Pelvis movement:
Up (i.e.: knees straight) 0 . . . 1
Lean to side −1 . . . 1  
Thrust back or forward −1 . . . 1  
Tilt back or forward −1 . . . 1  
Turn left or right −1 . . . 1  
Roll left or right −1 . . . 1  
Leg placement:
L knee turn out −1 . . . 1  
R knee turn out −1 . . . 1  
Foot placement:
L ankle turn out −1 . . . 1  
R ankle turn out −1 . . . 1  
R ankle roll to side −1 . . . 1  
R ankle roll to side −1 . . . 1  
L ankle tilt heel to toe −1 . . . 1  
R ankle tilt heel to toe −1 . . . 1  
L foot move to side 0 . . . 1
L foot move to side 0 . . . 1
Other:
Hop on one foot −1 . . . 1  
Pace of walk 0 . . . 1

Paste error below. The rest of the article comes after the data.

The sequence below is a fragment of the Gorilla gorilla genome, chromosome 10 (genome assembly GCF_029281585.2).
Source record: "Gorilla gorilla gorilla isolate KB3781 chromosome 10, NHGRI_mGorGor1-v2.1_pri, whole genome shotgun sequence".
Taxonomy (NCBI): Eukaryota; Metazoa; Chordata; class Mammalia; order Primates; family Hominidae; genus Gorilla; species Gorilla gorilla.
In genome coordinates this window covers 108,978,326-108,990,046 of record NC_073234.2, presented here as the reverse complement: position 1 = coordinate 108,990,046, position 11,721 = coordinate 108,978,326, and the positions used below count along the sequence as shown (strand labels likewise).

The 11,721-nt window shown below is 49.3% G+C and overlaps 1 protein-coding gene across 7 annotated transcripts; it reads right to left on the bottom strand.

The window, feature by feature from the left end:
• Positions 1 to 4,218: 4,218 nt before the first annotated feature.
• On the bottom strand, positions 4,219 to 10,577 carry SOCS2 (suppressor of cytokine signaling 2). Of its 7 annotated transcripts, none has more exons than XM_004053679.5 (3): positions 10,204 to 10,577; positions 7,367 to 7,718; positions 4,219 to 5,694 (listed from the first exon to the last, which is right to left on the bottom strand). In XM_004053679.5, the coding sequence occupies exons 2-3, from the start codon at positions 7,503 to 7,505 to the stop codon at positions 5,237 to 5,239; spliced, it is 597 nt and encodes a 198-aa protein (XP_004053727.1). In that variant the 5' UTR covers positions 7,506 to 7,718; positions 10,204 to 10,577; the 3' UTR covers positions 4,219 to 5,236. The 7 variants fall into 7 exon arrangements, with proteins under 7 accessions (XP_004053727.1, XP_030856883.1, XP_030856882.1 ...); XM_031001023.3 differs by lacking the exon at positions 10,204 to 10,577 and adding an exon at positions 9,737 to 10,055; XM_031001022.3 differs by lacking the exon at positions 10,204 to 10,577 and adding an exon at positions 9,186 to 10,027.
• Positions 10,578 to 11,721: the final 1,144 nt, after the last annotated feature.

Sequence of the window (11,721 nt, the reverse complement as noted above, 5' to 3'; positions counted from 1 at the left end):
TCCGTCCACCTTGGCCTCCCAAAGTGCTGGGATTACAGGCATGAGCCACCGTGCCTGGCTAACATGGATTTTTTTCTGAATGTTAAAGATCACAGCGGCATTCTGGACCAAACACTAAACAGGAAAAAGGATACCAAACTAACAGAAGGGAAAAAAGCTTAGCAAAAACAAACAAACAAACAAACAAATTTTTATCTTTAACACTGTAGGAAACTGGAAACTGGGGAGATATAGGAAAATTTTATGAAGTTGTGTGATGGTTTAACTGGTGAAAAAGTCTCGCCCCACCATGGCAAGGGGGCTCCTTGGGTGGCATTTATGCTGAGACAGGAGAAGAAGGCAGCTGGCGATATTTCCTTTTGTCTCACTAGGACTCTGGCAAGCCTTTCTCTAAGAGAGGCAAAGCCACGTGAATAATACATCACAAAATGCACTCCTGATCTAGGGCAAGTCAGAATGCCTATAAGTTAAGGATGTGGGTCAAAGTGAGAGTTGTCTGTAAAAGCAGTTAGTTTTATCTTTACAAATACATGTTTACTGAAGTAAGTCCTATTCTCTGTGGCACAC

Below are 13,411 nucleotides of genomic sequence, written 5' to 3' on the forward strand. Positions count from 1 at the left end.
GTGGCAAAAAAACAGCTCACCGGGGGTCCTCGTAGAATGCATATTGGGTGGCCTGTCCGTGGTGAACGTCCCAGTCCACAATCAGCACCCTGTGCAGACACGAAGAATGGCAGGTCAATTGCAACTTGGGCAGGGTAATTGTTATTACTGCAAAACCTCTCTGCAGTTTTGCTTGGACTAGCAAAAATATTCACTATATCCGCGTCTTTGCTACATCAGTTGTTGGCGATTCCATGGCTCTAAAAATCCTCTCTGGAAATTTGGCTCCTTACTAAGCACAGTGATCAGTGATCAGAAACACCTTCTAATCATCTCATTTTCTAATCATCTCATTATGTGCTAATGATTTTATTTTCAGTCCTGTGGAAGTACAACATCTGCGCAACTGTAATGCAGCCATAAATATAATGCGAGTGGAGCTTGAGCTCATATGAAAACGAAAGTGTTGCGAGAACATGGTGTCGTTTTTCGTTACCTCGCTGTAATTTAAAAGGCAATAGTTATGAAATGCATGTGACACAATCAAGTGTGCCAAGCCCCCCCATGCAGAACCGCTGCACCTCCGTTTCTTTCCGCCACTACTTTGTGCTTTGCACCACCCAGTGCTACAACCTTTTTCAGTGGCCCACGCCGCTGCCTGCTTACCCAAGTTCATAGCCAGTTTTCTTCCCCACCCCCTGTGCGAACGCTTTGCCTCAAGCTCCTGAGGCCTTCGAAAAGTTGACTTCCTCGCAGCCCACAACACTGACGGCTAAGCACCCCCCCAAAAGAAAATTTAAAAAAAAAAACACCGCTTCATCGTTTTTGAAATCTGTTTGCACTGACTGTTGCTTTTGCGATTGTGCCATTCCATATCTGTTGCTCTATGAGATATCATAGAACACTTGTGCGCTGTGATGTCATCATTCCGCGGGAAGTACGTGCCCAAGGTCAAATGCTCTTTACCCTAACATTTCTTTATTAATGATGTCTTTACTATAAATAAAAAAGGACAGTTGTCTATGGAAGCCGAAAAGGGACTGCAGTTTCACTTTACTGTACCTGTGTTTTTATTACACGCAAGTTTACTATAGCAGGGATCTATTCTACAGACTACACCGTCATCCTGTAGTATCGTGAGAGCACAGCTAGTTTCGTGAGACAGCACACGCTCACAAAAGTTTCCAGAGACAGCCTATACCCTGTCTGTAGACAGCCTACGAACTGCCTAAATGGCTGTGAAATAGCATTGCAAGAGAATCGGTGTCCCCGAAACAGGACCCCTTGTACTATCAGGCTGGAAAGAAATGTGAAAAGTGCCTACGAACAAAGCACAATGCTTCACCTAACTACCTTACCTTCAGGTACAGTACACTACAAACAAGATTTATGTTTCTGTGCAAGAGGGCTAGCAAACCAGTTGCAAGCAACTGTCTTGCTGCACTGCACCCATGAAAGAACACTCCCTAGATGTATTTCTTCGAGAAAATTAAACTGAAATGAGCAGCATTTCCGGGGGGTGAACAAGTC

Foot lift for walk 0 . . . 1
Sidling walk −1 . . . 1  

Because the position of the top of the femur and the position of the bottom of the tibia are completely determined by parameters controlling the position of the hips and ankles, there is only one additional degree of freedom per leg in the stance of the biped: the degree of knee turn out, as shown above.

All of the above pose variations are described with respect to the root coordinate frame of the walking virtual actor. This coordinate frame is itself moving in a straight line so that the virtual actor appears to travel forward.

The six degrees of pelvis variation consist of three degrees of translational freedom and three degrees of rotational freedom. These can all be described by a single affine transformation, which can be expressed as a 4×4 transformation matrix.